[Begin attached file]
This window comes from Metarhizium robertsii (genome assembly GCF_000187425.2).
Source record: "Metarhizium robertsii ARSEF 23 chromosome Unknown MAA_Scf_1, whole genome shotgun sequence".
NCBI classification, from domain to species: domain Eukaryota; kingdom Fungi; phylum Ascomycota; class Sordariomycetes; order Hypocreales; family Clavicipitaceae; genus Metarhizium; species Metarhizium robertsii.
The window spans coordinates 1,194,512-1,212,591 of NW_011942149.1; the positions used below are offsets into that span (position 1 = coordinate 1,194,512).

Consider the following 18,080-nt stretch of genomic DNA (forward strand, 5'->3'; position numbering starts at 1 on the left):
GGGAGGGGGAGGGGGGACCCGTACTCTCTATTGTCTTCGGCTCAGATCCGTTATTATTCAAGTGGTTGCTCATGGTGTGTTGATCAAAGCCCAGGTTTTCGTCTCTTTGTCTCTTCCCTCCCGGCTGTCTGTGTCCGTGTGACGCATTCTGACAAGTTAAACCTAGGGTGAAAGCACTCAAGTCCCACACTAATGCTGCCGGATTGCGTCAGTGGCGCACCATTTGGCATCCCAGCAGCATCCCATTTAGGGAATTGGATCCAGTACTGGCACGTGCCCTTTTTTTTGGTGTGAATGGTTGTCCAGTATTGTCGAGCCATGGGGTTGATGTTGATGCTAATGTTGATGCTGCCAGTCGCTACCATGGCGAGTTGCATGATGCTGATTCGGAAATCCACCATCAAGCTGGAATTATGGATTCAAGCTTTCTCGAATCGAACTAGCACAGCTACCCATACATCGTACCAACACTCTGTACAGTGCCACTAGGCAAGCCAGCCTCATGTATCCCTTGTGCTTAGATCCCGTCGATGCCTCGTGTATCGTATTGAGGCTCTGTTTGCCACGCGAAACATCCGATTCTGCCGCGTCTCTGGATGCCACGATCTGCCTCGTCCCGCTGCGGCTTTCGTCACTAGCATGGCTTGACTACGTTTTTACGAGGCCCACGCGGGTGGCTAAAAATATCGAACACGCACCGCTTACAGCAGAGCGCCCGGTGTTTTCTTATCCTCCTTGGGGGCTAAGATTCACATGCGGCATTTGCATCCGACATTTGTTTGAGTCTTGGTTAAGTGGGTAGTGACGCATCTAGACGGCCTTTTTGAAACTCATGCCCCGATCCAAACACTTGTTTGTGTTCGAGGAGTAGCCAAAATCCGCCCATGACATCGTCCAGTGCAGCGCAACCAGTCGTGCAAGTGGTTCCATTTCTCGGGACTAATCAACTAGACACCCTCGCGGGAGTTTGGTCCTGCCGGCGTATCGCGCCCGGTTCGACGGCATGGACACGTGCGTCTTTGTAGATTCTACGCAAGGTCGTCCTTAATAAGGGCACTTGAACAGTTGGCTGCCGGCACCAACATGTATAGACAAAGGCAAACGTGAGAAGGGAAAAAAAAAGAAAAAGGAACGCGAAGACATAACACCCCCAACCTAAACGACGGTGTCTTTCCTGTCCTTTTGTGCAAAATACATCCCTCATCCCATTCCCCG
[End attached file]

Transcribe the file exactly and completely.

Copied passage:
This window comes from Metarhizium robertsii (genome assembly GCF_000187425.2).
Source record: "Metarhizium robertsii ARSEF 23 chromosome Unknown MAA_Scf_1, whole genome shotgun sequence".
NCBI classification, from domain to species: domain Eukaryota; kingdom Fungi; phylum Ascomycota; class Sordariomycetes; order Hypocreales; family Clavicipitaceae; genus Metarhizium; species Metarhizium robertsii.
The window spans coordinates 1,194,512-1,212,591 of NW_011942149.1; the positions used below are offsets into that span (position 1 = coordinate 1,194,512).

Consider the following 18,080-nt stretch of genomic DNA (forward strand, 5'->3'; position numbering starts at 1 on the left):
GGGAGGGGGAGGGGGGACCCGTACTCTCTATTGTCTTCGGCTCAGATCCGTTATTATTCAAGTGGTTGCTCATGGTGTGTTGATCAAAGCCCAGGTTTTCGTCTCTTTGTCTCTTCCCTCCCGGCTGTCTGTGTCCGTGTGACGCATTCTGACAAGTTAAACCTAGGGTGAAAGCACTCAAGTCCCACACTAATGCTGCCGGATTGCGTCAGTGGCGCACCATTTGGCATCCCAGCAGCATCCCATTTAGGGAATTGGATCCAGTACTGGCACGTGCCCTTTTTTTTGGTGTGAATGGTTGTCCAGTATTGTCGAGCCATGGGGTTGATGTTGATGCTAATGTTGATGCTGCCAGTCGCTACCATGGCGAGTTGCATGATGCTGATTCGGAAATCCACCATCAAGCTGGAATTATGGATTCAAGCTTTCTCGAATCGAACTAGCACAGCTACCCATACATCGTACCAACACTCTGTACAGTGCCACTAGGCAAGCCAGCCTCATGTATCCCTTGTGCTTAGATCCCGTCGATGCCTCGTGTATCGTATTGAGGCTCTGTTTGCCACGCGAAACATCCGATTCTGCCGCGTCTCTGGATGCCACGATCTGCCTCGTCCCGCTGCGGCTTTCGTCACTAGCATGGCTTGACTACGTTTTTACGAGGCCCACGCGGGTGGCTAAAAATATCGAACACGCACCGCTTACAGCAGAGCGCCCGGTGTTTTCTTATCCTCCTTGGGGGCTAAGATTCACATGCGGCATTTGCATCCGACATTTGTTTGAGTCTTGGTTAAGTGGGTAGTGACGCATCTAGACGGCCTTTTTGAAACTCATGCCCCGATCCAAACACTTGTTTGTGTTCGAGGAGTAGCCAAAATCCGCCCATGACATCGTCCAGTGCAGCGCAACCAGTCGTGCAAGTGGTTCCATTTCTCGGGACTAATCAACTAGACACCCTCGCGGGAGTTTGGTCCTGCCGGCGTATCGCGCCCGGTTCGACGGCATGGACACGTGCGTCTTTGTAGATTCTACGCAAGGTCGTCCTTAATAAGGGCACTTGAACAGTTGGCTGCCGGCACCAACATGTATAGACAAAGGCAAACGTGAGAAGGGAAAAAAAAAGAAAAAGGAACGCGAAGACATAACACCCCCAACCTAAACGACGGTGTCTTTCCTGTCCTTTTGTGCAAAATACATCCCTCATCCCATTCCCCG